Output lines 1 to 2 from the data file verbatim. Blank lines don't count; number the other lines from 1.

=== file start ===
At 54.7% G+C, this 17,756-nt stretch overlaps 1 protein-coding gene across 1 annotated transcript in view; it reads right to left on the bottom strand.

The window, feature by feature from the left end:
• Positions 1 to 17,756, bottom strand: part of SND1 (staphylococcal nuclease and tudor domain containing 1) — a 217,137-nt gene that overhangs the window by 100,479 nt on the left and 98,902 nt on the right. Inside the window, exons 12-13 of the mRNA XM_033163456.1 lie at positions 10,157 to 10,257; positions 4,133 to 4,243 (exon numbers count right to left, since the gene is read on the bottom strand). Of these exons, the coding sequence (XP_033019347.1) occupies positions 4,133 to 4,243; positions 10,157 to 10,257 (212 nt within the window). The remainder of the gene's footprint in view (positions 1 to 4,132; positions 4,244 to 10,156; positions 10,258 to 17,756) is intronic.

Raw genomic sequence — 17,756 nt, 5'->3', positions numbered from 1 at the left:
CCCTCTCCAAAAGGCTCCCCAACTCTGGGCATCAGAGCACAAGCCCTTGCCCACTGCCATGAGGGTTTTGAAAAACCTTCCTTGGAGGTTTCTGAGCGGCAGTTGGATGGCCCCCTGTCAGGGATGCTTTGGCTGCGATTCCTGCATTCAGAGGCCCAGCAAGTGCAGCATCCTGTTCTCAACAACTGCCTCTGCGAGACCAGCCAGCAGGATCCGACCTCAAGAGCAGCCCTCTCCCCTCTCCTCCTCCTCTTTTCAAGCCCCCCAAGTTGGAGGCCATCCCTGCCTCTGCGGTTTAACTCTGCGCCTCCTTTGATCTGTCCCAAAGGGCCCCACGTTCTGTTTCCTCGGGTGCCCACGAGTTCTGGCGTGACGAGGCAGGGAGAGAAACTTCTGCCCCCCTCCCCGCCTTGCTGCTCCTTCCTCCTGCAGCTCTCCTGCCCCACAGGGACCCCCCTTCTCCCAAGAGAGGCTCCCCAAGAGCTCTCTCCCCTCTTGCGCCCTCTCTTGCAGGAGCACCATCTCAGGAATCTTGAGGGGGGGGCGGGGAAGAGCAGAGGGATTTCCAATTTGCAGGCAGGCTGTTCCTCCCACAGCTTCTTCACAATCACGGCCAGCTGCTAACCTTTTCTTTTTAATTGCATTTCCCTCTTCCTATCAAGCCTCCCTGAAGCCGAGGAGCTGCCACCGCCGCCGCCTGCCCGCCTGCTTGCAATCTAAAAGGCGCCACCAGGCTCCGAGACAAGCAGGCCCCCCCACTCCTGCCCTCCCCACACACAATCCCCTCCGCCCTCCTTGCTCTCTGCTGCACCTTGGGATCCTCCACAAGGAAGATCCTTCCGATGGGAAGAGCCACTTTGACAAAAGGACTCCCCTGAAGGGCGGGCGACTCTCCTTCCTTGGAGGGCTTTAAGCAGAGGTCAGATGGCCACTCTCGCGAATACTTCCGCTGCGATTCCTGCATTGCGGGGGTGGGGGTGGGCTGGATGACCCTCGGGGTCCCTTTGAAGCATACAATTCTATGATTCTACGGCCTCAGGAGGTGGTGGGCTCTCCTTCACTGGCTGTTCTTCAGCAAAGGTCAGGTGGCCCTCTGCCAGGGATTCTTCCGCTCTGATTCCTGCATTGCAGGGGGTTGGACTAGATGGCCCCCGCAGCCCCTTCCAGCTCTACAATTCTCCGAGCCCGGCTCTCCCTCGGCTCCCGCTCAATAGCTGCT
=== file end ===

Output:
At 54.7% G+C, this 17,756-nt stretch overlaps 1 protein-coding gene across 1 annotated transcript in view; it reads right to left on the bottom strand.

The window, feature by feature from the left end: